WASHINGTON — The Justice Department told Congress Friday that it has closed the book on and will pursue no action against Jay Bybee, a BYU law graduate and current federal appeals court judge, for signing as a Bush administration lawyer memos allowing harsh treatment of suspected terrorists.

But Senate Democrats had a hard time swallowing that and called for wider investigation anyway.

They also stressed that while Justice Department probes cleared Bybee and John Yoo of professional misconduct related to torture memos they prepared, their reports still criticize the memos as flawed and poorly reasoned.

"Focusing on whether these lawyers failed to meet legal ethics standards misses the fundamental point," Senate Judiciary Committee Patrick Leahy, D-Vt., complained in a hearing Friday.

"The real concern is that lawyers who were supposed to be giving independent advice regarding the rule of law and what it prohibits were instead focused on excusing what the Bush-Cheney administration wanted to do," he said.

The memos authorized the CIA to do such things as waterboard detainees in Guantanamo Bay, slam them into a wall, hit them, lock them in small boxes with insects and deprive them of sleep for up to 11 days.

Leahy vowed to pursue more hearings seeking more documents into how the Bush administration allowed torture, and renewed his earlier calls for nonpartisan commission to study the matter.

But Gary G. Grindler, acting attorney general, told the hearing that the Justice Department and the Obama administration now consider the matter closed.

While an initial review by Justice's internal affairs unit found that Bybee and Yoo committed misconduct, the pair appealed to Assistant Deputy Attorney General David Margolis, who made the final ruling that no misconduct occurred.

Grindler told the Senate that the ruling by Margolis, a career attorney with 45 years of experience, and not a political appointee, represents the department's final decision, and that Margolis reached it "independently and without political influence. That is how it should be."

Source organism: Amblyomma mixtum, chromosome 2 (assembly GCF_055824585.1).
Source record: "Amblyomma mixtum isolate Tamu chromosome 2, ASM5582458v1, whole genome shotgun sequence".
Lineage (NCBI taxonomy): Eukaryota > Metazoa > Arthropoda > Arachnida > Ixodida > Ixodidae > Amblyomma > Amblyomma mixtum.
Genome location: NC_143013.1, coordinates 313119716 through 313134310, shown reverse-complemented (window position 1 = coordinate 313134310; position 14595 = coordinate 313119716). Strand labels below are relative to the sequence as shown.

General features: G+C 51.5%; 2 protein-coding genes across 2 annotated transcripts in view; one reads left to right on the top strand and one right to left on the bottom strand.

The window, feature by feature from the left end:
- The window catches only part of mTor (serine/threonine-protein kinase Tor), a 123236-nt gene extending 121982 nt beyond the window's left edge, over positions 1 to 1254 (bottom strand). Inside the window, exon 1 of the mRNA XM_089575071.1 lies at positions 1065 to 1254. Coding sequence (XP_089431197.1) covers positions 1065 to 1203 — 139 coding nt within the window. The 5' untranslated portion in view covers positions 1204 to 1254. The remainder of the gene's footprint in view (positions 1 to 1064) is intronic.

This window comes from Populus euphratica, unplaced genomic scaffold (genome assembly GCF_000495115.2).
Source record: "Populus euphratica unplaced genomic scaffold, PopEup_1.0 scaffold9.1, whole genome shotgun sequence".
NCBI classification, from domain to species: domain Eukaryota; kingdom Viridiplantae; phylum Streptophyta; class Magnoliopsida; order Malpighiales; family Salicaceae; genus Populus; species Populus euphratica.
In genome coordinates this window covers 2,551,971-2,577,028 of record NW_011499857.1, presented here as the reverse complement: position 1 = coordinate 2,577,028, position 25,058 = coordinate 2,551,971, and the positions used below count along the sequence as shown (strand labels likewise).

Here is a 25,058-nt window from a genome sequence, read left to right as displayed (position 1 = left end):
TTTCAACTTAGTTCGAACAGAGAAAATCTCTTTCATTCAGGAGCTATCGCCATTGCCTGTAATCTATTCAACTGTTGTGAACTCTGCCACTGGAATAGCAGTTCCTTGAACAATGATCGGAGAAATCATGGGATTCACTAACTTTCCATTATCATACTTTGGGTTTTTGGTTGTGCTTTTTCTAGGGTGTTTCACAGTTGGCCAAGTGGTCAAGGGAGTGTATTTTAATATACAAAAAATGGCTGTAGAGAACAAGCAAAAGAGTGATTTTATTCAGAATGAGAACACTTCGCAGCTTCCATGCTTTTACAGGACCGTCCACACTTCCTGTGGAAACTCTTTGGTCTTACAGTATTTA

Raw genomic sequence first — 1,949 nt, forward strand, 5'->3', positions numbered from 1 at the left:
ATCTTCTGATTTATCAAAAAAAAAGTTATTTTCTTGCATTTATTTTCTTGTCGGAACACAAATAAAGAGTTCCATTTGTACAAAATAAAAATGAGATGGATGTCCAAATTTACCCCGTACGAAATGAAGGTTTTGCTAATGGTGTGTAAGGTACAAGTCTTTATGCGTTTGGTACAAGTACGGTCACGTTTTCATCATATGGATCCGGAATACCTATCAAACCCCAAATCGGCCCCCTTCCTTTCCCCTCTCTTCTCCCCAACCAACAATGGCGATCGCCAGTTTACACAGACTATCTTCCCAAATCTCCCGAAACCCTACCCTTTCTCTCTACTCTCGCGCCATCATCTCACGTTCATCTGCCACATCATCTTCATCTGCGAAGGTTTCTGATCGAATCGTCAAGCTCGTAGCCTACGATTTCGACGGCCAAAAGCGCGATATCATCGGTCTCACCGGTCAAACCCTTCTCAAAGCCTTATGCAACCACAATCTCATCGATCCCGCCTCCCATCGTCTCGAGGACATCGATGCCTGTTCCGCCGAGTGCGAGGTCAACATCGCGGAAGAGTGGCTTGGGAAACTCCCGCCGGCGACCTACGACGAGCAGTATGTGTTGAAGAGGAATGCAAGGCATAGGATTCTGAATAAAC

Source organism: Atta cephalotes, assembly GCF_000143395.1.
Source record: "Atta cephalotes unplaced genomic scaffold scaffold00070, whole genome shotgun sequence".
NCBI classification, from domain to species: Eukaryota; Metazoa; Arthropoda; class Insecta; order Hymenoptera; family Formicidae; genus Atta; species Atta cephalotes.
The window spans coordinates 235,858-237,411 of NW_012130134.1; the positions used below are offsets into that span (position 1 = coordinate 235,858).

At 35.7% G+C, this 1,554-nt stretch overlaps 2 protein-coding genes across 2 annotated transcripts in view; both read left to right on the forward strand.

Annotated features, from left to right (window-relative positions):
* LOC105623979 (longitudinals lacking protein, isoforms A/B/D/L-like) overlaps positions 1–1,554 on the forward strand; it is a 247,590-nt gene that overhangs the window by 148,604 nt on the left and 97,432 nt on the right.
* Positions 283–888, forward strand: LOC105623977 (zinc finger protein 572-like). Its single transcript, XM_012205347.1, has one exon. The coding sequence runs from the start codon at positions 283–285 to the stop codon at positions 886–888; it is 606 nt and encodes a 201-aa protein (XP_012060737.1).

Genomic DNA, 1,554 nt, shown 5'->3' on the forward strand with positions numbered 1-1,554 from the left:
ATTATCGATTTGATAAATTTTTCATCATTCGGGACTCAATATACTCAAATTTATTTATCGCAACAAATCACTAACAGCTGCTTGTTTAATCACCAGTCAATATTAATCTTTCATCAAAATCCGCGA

He added, "The department stands behind that decision, including the decision not to refer the matter to the bar associations where Mr. Bybee and Mr. Yoo are members."

Grindler added, however, that there is "one common thread" among all the probes by the Justice department into memos by Bybee and Yoo. "They reflect the shared conclusion that the OLC (Office of Legal Counsel) memos were flawed."

Grindler said Justice attorneys merely disagreed "whether the legal errors at issue here were so flawed as to amount to professional misconduct. In the end, Mr. Margolis concluded that the authors of the memos exercised poor judgment," meaning their conclusions were outside what the department would reasonably expect an attorney exercising good judgment to make.

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However, Margolis ruled that Bybee and Yoo were not reckless and did not knowingly give incorrect advice, the standard for misconduct.

Committee Republicans said the ruling by the Obama administration's Justice Department should end the matter. Sen. John Cornyn, R-Texas, even said it means that Americans should thank Bybee and Yoo for making difficult decisions in an attempt to protect Americans after 9/11.

Bybee is now a judge for the 9th Circuit Court of Appeals. Yoo is a law professor at the University of California at Berkeley.

This story was reported from Salt Lake City.

e-mail: lee@desnews.com